TALLAHASSEE — Seven Panhandle counties celebrated Monday after getting a $30 million marketing and tourism grant from BP, but the happiness did not extend to Pinellas County.
Gov. Rick Scott and BP spurned Pinellas beaches by not securing more funds for the region since a $1.15 million grant in August, said D.T. Minich, Pinellas County's tourism director.
The Panhandle counties may have taken a "direct hit" from the oil spill, Minich said, but the whole state suffered from a perception of widespread damage.
"I really feel strongly that this money could have been used more effectively for promoting the entire state and the entire Gulf Coast region," Minich said. "No one asked us if we were still having problems."
Scott announced the BP grant ahead of the disaster's April 20 one-year anniversary with a cast of lawmakers from Escambia, Santa Rosa, Franklin, Okaloosa, Gulf, Bay and Walton counties, saying he signed agreements last week that establish a policy for how the local tourism development councils will spend the money. To date, BP has paid Florida $82 million for seafood testing and tourism.
Scott thanked BP for "stepping up," though he called it a "small step on the road to recovery."
"It's very important that we get the tourism season going well," Scott said.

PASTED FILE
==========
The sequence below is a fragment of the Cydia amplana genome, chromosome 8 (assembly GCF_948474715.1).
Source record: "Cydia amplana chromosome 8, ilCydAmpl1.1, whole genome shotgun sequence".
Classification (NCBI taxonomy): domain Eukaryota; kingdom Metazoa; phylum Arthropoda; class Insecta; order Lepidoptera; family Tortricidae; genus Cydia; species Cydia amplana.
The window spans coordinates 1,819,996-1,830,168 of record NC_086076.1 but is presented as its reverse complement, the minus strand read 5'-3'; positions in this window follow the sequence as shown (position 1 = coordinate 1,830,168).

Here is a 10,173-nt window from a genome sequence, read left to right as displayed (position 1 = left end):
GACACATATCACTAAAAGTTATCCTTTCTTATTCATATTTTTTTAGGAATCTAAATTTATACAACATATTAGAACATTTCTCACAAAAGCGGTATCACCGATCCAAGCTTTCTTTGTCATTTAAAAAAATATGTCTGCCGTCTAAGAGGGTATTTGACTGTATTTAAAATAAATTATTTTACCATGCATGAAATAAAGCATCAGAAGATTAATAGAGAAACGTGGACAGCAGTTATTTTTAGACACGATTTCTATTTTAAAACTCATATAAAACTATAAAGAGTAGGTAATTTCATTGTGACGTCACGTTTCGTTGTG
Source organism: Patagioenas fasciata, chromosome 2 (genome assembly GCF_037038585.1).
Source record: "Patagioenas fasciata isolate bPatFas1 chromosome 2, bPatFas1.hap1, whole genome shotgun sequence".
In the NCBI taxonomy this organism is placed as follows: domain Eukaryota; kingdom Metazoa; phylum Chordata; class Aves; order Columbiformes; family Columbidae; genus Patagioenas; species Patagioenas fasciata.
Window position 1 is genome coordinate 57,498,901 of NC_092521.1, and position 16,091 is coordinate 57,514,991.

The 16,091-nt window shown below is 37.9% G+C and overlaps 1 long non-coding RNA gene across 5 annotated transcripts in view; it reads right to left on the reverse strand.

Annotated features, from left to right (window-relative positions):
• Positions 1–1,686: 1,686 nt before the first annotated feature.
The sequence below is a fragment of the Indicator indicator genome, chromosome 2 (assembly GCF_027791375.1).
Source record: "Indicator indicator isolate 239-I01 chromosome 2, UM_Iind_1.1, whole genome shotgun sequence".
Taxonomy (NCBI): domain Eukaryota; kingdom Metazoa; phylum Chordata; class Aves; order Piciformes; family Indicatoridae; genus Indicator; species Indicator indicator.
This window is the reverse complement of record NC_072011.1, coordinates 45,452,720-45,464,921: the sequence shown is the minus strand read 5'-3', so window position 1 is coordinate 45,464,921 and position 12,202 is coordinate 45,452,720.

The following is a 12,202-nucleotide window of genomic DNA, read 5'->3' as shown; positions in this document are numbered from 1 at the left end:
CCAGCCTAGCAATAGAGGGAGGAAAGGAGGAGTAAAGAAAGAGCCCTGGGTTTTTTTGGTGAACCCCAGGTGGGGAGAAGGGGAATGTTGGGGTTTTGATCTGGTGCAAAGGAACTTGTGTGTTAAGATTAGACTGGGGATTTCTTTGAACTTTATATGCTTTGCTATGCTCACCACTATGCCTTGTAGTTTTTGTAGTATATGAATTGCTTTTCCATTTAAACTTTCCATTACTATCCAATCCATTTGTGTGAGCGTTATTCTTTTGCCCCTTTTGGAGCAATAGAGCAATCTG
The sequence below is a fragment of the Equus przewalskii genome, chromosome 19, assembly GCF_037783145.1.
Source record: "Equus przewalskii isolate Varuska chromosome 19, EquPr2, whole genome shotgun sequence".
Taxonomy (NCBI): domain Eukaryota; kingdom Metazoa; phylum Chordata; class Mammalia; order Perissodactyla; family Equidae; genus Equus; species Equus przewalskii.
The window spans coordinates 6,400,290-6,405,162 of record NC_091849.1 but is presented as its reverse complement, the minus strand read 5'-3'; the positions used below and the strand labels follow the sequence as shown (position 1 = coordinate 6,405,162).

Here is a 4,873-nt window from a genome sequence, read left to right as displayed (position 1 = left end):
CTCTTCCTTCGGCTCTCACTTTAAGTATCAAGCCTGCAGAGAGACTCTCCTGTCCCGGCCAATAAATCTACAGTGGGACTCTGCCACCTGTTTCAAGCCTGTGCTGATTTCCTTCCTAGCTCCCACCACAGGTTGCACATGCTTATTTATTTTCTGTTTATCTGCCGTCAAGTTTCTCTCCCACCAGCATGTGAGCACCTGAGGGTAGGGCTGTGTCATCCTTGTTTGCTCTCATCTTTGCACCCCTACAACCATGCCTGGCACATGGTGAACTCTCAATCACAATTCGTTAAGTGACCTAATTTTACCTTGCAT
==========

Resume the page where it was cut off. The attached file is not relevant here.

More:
The governor's office is working with the Legislature on a possible state lawsuit against BP for Florida's lost revenues in 2010.
"Nothing we've done so far prevents us from filing a claim, and we'll be prepared to file if that's what it takes," said his spokesman, Lane Wright. "But today is evidence that BP wants to be part of the solution."
In the Senate on Monday, lawmakers focused their frustrations on oil spill claims czar Kenneth Feinberg, who oversees BP's $20 billion escrow fund and once again declined an invitation to talk about his claims process.
Feinberg was to appear before the Senate Agriculture Committee, but apologized in a letter for "scheduling conflicts" and promised to meet with the senators soon.
"It concerns me that Mr. Feinberg cannot make necessary arrangements to appear before this committee," said Sen. Bill Montford, D-Tallahassee.
Feinberg had announced changes to improve efficiency and transparency within his oil spill claims process during a February hearing before a House committee and after meetings with Scott and Attorney General Pam Bondi.
The no-show left the Senate committee chairman, Gary Siplin, D-Orlando, mulling other options to get Feinberg to Tallahassee again, including a subpoena.
"Even though he's disappointed the committee members, we'd accept his apology if he were to come to the next meeting," if there is one, Siplin said in an interview.
Sen. Alan Hays, R-Umatilla, said Feinberg insulted Florida by refusing to meet with lawmakers again.
"What good is it going to do to subpoena somebody who really doesn't care?" he said.
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